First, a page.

Both MP and Rajasthan also saw implementation of policies that squeezed industrial labour by diluting labour laws, allowing freer hire and fire policies, and difficulty in forming their trade unions.
But the industrial workers were hardest hit by some of the lowest wages paid in the whole of the country in these BJP-ruled states. Minimum wages are just Rs 5,749 per month in Rajasthan and Rs 7,125 in MP, compared with the minimum calculated by the Indian Labour Conference formula of Rs 18,000 currently. These low wage rates combined with ever increasing prices of food items and fuel costs led to the immiseration of workers. This, too, was a big factor in the anger against the government—both Modi at the Centre and the respective BJP-led state government.
Wages of agricultural labourers also have suffered a decline in the past few years in inflation adjusted terms. In all these states, agricultural labourers form a very large part of the electorate and their disenchantment with BJP was expressed in these elections.
The funding cuts imposed by these governments on welfare schemes like the rural jobs guarantee programme, Integrated Child Development Scheme, SC/ST scholarships, healthcare delivery system, schools and even foodgrain procurement increased the distress of people, thus turning them away from the saffron party.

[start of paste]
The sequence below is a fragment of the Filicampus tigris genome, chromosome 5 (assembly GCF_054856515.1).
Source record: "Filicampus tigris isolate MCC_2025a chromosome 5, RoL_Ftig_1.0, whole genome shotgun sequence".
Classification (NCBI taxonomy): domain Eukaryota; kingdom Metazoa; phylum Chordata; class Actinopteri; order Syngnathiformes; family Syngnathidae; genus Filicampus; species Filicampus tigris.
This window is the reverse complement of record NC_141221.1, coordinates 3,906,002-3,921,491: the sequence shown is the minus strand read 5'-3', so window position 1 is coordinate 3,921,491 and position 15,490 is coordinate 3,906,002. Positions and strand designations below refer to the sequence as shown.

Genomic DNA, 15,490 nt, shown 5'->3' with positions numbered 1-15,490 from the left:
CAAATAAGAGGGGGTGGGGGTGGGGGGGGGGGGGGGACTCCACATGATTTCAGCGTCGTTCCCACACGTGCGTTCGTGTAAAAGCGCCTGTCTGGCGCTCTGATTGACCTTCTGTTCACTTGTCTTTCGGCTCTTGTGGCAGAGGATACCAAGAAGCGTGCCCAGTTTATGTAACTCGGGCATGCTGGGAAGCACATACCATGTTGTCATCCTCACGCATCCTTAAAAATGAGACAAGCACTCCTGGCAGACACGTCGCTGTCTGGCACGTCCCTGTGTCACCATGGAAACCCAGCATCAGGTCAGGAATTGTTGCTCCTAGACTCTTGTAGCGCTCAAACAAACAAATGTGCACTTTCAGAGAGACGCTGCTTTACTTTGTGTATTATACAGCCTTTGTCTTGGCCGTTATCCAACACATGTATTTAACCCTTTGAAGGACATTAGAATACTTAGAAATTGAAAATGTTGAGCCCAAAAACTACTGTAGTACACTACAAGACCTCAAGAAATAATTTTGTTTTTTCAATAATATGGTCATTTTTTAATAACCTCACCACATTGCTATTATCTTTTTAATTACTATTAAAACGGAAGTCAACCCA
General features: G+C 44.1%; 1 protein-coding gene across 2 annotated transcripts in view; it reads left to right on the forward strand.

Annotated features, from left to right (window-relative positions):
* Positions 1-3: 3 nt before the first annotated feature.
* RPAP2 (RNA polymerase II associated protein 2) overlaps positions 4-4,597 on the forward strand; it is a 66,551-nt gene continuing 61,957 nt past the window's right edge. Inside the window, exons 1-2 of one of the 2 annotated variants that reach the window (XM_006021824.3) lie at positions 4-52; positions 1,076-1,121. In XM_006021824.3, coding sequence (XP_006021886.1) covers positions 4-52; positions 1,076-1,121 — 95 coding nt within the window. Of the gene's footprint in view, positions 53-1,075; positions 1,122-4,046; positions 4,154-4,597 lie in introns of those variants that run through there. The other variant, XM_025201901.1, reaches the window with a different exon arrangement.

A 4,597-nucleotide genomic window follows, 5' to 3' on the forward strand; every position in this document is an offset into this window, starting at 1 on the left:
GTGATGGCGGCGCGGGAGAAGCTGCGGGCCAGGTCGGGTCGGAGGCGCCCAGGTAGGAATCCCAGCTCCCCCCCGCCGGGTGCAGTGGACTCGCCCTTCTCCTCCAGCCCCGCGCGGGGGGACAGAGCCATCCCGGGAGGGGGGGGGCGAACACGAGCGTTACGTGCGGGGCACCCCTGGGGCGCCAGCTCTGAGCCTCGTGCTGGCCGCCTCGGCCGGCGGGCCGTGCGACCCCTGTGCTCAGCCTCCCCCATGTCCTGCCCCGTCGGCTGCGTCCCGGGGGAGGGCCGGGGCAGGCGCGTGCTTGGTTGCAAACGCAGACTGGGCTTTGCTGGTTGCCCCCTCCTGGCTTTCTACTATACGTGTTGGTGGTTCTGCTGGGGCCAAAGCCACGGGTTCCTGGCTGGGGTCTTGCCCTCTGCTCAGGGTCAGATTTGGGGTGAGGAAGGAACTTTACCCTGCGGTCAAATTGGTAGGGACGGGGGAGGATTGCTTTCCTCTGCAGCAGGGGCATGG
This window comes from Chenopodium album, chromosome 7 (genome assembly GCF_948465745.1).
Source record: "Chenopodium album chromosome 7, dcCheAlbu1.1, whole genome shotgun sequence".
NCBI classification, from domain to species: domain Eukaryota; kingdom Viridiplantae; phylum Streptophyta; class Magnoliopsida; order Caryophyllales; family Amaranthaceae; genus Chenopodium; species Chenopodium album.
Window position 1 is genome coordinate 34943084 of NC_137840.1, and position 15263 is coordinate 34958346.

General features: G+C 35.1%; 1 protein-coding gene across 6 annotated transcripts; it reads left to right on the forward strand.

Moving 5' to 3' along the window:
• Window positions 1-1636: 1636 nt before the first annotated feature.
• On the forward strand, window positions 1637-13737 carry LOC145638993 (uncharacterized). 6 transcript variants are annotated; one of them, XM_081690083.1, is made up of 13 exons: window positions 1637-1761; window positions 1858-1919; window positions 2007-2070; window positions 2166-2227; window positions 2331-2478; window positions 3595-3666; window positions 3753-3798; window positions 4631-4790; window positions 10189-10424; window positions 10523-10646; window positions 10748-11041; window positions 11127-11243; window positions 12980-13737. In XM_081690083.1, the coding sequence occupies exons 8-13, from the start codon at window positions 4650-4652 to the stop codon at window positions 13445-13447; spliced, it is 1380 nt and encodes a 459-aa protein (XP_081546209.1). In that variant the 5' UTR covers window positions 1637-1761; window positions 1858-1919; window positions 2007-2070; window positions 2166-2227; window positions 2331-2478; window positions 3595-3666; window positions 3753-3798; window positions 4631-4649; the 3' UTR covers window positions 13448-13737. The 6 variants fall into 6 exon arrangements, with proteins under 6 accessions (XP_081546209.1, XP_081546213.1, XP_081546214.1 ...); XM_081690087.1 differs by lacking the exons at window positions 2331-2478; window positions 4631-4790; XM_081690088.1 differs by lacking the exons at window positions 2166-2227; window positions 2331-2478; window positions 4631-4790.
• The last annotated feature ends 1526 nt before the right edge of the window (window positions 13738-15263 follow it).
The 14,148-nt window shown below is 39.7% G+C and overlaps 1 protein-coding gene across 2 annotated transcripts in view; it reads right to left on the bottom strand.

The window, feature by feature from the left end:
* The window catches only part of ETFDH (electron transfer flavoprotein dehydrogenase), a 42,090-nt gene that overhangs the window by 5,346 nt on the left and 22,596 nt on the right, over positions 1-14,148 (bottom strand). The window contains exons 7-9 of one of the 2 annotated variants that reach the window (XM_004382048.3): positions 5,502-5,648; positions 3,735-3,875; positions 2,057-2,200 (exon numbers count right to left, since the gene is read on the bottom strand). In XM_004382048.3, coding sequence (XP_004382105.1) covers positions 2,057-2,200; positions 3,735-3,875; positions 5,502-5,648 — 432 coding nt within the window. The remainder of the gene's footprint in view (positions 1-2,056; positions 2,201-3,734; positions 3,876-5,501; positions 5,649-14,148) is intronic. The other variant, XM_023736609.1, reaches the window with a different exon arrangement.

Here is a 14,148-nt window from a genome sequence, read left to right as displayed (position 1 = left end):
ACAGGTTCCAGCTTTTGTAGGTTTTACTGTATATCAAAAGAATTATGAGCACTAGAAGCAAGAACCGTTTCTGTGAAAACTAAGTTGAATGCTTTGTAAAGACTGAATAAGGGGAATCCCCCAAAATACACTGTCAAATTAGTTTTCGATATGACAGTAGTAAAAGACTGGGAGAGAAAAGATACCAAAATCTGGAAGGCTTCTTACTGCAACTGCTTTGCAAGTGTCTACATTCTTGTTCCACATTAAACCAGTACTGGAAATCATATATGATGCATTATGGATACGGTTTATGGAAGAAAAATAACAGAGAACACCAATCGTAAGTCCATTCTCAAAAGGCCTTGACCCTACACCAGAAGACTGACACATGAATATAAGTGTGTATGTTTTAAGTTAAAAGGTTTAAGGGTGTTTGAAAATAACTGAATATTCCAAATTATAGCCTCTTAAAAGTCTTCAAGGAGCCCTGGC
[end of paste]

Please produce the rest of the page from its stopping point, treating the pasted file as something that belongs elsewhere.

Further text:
It’s Also A Defeat of Communal Propaganda and Violence
The defeat of BJP comes after an election campaign in which Uttar Pradesh Chief Minister Yogi Adityanath was the BJP’s main campaigner, holding more than double the number of rallies than Modi himself. The floundering BJP leadership in these states and the national strategists like Amit Shah perhaps thought that they can retrieve the lost ground by turning up the hate filled campaign that the Yogi carries out so well. They wanted to consolidate the Hindutva ‘advantage’ arrived at by encouraging dozens of incidents of mob lynchings in the name of cow protection and the repeated incidents of communal violence. The Ram Temple issue was also raked up during the campaign with saints and seers mobilised to give a call for building the Temple in Ayodhya. However, the results have delivered a slap in the face of such an incendiary campaign. The people have rejected this strategy, reminding one of the way BJP was shown the door in these very states in 1993, a year after the Babri Masjid demolition in 1992 and the ensuing tide of violence.
Dalit and Adivasi Anger at BJP
During Modi’s nearly five years at the helm, the continued neglect and, indeed, humiliation of Dalit and Adivasi communities too has played a role in the defeat of BJP. It has drastically reduced the number of seats reserved for SC and ST in all three states and vote shares too have gone down in these seats. This is because of the relentless rise in atrocities on Dalits and Adivasis, the connivance in dilution of the Prevention of Atrocities Act (POA), the non-implementation of the Forest Rights Act (FRA), the slashing of fund allocation for Dalits and Adivasis under the special component plans and the refusal to either protect job reservation or extend it to the private sector.
In the elections to Lok Sabha, to be held in a few months’ time, what has happened in MP, Chhattisgarh and Rajasthan will happen elsewhere too because there too, the people’s reaction will be the same to the same policies. In sum, it may be said that these elections are the beginning of the end of the Modi rule.